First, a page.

Bill, our CEO at Red Letter Days, recently took his daughter Easha and her friend Holly to meet the meerkats at Paradise Wildlife Park in Hertfordshire. Not many people braved the park on that Saturday, due to torrential rain (it hammered down. All day). But Easha and Holly were NOT going to let that spoil their fun!
Saturday 7 November was Meerkat Day for Eeasha. She had been waiting ages to enjoy this 10th birthday present, and a few (or even several) inches of rain was not going to put her off – whatever her dad said.
Luckily for Easha and Holly, although their experience in the meerkat enclosure with the keeper was outside, they were all nicely under cover. It was the accompanying adults who had to stand in full force of the rain. But proud dad with the video camera tells us it was all worth it, to see the girls’ faces as they fed and interacted with the many meerkats.
The girls learned some information about their furry friends from the friendly keeper to start. Twig is the name of the dominant female (she took a shine to Holly and rolled over on her lap, for her belly to be stroked). A while ago Twig had begun to display ‘typical behaviour’ to maintain her top place in the hierarchy. Such behaviour had included aggressively pushing out youngsters who could potentially threaten her place as number one. So the park now have two separate meerkat groups. Peace is restored, with clans living happily in their two different hierarchies and Twig back to her loveable old self.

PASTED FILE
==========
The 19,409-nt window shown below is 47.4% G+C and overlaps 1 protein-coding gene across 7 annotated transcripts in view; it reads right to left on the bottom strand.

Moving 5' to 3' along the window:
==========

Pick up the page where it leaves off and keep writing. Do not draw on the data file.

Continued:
Meerkats are highly social animals and like to live in groups (of between 20 – 50). Hierarchy is very important for this group of mammals and is very evident at feeding time. For instance, no other meerkat would dare to approach either of the two visiting girls before Twig. Only after Twig had taken her food did the next highest couple of meerkats take her place, and so on. Who says it’s only the British who like queueing?
DID YOU KNOW?
- These small fluffy and very friendly beings are members of the mongoose family
- They look for food with all but one member doing the foraging. The one guard keeps watch for danger, on hind legs
- The black smudges around their eyes help against the strong glare of the sun in their native countries of southern Africa
- They are immune to the venom of many scorpions and snakes, helping to keep them safe from these predators
- Three young males were born at Paradise Wildlife Park last Valentine’s Day. One of them is named Romeo. We wonder how many hearts he’ll go on to break…